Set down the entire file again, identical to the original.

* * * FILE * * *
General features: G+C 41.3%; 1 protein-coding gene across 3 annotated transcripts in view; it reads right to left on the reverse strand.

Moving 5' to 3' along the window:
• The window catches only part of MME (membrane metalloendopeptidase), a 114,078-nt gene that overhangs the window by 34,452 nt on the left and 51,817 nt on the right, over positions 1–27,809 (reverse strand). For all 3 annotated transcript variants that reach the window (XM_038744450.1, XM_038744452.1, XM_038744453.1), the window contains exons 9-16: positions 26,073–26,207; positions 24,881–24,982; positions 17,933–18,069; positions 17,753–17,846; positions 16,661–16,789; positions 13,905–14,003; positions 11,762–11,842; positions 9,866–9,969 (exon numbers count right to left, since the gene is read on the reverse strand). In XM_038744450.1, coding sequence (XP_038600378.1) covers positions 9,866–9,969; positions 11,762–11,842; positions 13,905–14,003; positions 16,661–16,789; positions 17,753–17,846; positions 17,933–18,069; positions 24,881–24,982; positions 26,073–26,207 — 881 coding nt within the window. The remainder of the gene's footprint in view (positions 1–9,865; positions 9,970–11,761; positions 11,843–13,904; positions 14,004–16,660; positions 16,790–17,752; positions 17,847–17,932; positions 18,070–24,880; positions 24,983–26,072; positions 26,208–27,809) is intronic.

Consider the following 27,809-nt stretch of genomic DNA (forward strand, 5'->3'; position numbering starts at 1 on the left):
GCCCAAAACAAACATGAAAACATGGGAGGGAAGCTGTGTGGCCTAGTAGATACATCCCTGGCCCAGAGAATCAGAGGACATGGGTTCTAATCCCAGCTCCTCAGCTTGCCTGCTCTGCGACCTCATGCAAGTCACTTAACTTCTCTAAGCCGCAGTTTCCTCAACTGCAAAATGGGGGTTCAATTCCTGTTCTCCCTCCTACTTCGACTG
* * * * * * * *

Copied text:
General features: G+C 41.3%; 1 protein-coding gene across 3 annotated transcripts in view; it reads right to left on the reverse strand.

Moving 5' to 3' along the window:
• The window catches only part of MME (membrane metalloendopeptidase), a 114,078-nt gene that overhangs the window by 34,452 nt on the left and 51,817 nt on the right, over positions 1–27,809 (reverse strand). For all 3 annotated transcript variants that reach the window (XM_038744450.1, XM_038744452.1, XM_038744453.1), the window contains exons 9-16: positions 26,073–26,207; positions 24,881–24,982; positions 17,933–18,069; positions 17,753–17,846; positions 16,661–16,789; positions 13,905–14,003; positions 11,762–11,842; positions 9,866–9,969 (exon numbers count right to left, since the gene is read on the reverse strand). In XM_038744450.1, coding sequence (XP_038600378.1) covers positions 9,866–9,969; positions 11,762–11,842; positions 13,905–14,003; positions 16,661–16,789; positions 17,753–17,846; positions 17,933–18,069; positions 24,881–24,982; positions 26,073–26,207 — 881 coding nt within the window. The remainder of the gene's footprint in view (positions 1–9,865; positions 9,970–11,761; positions 11,843–13,904; positions 14,004–16,660; positions 16,790–17,752; positions 17,847–17,932; positions 18,070–24,880; positions 24,983–26,072; positions 26,208–27,809) is intronic.

Consider the following 27,809-nt stretch of genomic DNA (forward strand, 5'->3'; position numbering starts at 1 on the left):
GCCCAAAACAAACATGAAAACATGGGAGGGAAGCTGTGTGGCCTAGTAGATACATCCCTGGCCCAGAGAATCAGAGGACATGGGTTCTAATCCCAGCTCCTCAGCTTGCCTGCTCTGCGACCTCATGCAAGTCACTTAACTTCTCTAAGCCGCAGTTTCCTCAACTGCAAAATGGGGGTTCAATTCCTGTTCTCCCTCCTACTTCGACTG